Date of Award


Document Type


Degree Name

Doctor of Philosophy (PhD)



Research Advisor

Michael A. Carter, DNSc, DNP


James E. Bailey, MD Patricia A. Cowan, PhD Diane Todd Pace, PhD Teeradache Viangteeravat, PhD


Emergency physicians are key users of health information exchanges (HIE). Understanding their perspectives on the usability of HIE is important if the full potential of the HIE is to be achieved. The literature identified that emergency physician experiences with HIEs are unexplored areas requiring further studies. The purpose of this study using grounded theory methods was to understand the perspectives of emergency physicians concerning the usability of HIEs. The fundamental question was how do emergency physicians use the HIE in making clinical decisions?

Rich and thick data were collected from 15 emergency physicians in four urban hospitals in the mid-south using theoretical sampling and unstructured face-to face interviews. Concepts from the coded segments were developed into categories and an overarching theoretical scheme visualized in a conceptual framework. A substantive theory emerged that using the HIE among emergency physicians is the process of rationalizing non-use and reconciling challenges and benefits. The antecedent of usability was a typical day in the emergency department and why participants accessed the HIE and under what conditions. Six major themes emerged: using the HIE, influencing clinical decisions, struggling with challenges and barriers, recognizing benefits, current views, and rationalizing not using or reduced use of the HIE.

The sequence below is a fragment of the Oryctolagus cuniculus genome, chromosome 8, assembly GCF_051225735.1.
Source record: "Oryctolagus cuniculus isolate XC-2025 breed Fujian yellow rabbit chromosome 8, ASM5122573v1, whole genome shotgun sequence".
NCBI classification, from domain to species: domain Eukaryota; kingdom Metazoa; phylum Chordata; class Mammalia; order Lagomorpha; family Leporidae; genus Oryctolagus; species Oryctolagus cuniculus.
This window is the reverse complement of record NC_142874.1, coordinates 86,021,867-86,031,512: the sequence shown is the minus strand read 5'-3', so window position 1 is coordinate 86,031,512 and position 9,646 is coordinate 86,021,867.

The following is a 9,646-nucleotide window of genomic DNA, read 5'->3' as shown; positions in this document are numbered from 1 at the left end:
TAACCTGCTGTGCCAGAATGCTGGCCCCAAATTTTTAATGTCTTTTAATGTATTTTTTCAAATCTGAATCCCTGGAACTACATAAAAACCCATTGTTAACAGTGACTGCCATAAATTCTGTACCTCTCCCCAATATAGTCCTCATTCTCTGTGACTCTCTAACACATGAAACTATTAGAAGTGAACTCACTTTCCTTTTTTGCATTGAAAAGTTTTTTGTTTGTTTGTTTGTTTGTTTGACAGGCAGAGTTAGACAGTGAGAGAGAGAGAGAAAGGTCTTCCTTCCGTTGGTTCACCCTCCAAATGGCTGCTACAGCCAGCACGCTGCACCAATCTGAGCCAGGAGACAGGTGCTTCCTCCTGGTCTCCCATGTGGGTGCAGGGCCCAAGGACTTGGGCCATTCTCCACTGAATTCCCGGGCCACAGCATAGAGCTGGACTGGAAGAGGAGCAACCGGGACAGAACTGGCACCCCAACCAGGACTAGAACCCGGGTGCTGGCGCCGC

Emergency physicians gave good reasons why the HIE is not being used for the majority of patients while reconciling the challenges and benefits of using the HIE to explain the role of HIEs in making clinical decisions. There was a disconnect in the necessity of using the HIE to make clinical decisions and any negative outcomes that may occur in patients from not using the HIE. Generally, emergency physicians viewed the HIE as not being user-friendly and that they probably do not use the HIE as much as they could for making clinical decisions. The perspective of the emergency physicians was the emergency environment is too busy and because the HIE is less than user-friendly as needed by physicians to practice emergency medicine, the HIE disrupts workflow and is a deterrent to consistent usage in making clinical decisions.

A better understanding of how emergency physicians decided to use the HIE in making clinical decisions gives insights about how to achieve HIE usability. Satisfied end-users who view the HIE as effective and efficient should use the HIE more. However, this requires removing challenges and barriers while recognizing more benefits to using the HIE, and addressing the underlying reasons for not using the HIE. Understanding the complexities of using the HIE and providing solutions to increase usability of the HIE is necessary to influence greater use of the HIE in clinical decisions with demonstrated positive outcomes for patients.




One year embargo expired May 2012